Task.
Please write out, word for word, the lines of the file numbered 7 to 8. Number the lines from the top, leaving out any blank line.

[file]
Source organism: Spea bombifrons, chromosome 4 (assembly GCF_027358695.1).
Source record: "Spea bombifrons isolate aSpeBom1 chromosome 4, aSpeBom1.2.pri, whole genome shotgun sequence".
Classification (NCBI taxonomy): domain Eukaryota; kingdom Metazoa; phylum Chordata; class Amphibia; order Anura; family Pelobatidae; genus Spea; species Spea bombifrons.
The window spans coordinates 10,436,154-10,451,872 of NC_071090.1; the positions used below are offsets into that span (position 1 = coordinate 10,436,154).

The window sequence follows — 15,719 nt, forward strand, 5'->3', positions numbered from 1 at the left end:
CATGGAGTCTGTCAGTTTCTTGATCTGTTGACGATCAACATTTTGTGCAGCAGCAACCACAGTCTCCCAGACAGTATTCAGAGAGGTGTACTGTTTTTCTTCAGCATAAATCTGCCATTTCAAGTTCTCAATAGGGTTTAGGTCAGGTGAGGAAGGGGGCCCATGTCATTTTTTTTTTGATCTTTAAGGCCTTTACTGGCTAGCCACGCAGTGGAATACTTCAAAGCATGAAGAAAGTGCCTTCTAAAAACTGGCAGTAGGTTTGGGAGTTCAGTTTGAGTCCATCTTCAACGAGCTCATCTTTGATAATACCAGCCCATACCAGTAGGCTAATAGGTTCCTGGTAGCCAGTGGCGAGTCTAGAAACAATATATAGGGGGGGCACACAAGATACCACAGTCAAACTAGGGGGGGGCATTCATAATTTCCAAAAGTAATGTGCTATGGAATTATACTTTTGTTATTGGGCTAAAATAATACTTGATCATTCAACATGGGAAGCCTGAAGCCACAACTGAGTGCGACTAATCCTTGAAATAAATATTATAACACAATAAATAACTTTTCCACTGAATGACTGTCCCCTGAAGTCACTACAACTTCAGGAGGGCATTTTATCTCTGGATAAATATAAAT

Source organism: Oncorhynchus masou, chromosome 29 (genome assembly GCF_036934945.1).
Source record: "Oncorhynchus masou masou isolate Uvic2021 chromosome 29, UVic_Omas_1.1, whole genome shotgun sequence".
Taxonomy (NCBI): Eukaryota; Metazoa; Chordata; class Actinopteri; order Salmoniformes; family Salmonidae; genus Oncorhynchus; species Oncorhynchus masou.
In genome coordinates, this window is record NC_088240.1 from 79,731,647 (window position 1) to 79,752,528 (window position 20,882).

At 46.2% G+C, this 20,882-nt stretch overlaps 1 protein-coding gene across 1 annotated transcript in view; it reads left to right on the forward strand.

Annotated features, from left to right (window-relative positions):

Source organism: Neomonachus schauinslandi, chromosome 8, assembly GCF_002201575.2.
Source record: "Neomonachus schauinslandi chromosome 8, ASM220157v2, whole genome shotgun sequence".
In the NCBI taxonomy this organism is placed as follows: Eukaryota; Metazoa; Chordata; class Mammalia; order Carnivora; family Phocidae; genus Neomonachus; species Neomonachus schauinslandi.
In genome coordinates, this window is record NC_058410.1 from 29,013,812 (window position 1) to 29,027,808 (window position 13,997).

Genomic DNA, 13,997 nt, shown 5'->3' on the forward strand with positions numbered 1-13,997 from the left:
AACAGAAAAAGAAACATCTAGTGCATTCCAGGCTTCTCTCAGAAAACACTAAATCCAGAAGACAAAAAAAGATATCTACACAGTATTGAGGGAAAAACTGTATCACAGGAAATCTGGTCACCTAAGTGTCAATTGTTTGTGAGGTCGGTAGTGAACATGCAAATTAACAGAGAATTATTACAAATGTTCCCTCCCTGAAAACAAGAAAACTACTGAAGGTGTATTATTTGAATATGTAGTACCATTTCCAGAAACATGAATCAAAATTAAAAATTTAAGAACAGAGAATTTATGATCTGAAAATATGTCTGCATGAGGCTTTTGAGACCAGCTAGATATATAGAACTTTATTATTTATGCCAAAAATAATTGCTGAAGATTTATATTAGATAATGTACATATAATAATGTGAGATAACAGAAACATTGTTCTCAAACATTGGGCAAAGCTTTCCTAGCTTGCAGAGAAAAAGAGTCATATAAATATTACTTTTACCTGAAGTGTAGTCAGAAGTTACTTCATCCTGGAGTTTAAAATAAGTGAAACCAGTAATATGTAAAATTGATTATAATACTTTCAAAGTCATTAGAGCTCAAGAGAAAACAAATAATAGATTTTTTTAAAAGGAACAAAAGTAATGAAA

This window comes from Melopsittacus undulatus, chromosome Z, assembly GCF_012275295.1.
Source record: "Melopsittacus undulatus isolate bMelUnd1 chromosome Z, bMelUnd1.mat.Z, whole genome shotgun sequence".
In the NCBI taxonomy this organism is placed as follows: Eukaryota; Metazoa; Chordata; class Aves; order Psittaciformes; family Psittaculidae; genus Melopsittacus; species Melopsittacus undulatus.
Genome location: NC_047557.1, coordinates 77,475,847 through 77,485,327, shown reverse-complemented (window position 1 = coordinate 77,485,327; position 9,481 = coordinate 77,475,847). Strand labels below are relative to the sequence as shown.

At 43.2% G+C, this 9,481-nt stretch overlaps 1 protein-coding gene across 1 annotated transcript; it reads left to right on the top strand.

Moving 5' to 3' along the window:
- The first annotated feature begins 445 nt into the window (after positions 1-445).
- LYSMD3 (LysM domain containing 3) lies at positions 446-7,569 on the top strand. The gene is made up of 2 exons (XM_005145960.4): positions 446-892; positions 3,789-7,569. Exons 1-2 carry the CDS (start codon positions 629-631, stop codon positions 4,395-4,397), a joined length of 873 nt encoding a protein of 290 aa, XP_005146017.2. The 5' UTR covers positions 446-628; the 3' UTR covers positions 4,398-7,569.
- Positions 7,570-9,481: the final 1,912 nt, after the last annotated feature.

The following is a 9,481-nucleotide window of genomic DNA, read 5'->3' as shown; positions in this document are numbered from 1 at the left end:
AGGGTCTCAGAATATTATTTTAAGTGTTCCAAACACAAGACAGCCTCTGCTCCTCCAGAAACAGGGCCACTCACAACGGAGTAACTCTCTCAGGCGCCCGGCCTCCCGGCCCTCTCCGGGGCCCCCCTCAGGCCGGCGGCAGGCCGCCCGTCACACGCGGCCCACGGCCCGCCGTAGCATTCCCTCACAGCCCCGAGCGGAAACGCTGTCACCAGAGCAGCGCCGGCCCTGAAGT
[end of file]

Source organism: Oncorhynchus masou, chromosome 29 (genome assembly GCF_036934945.1).
Source record: "Oncorhynchus masou masou isolate Uvic2021 chromosome 29, UVic_Omas_1.1, whole genome shotgun sequence".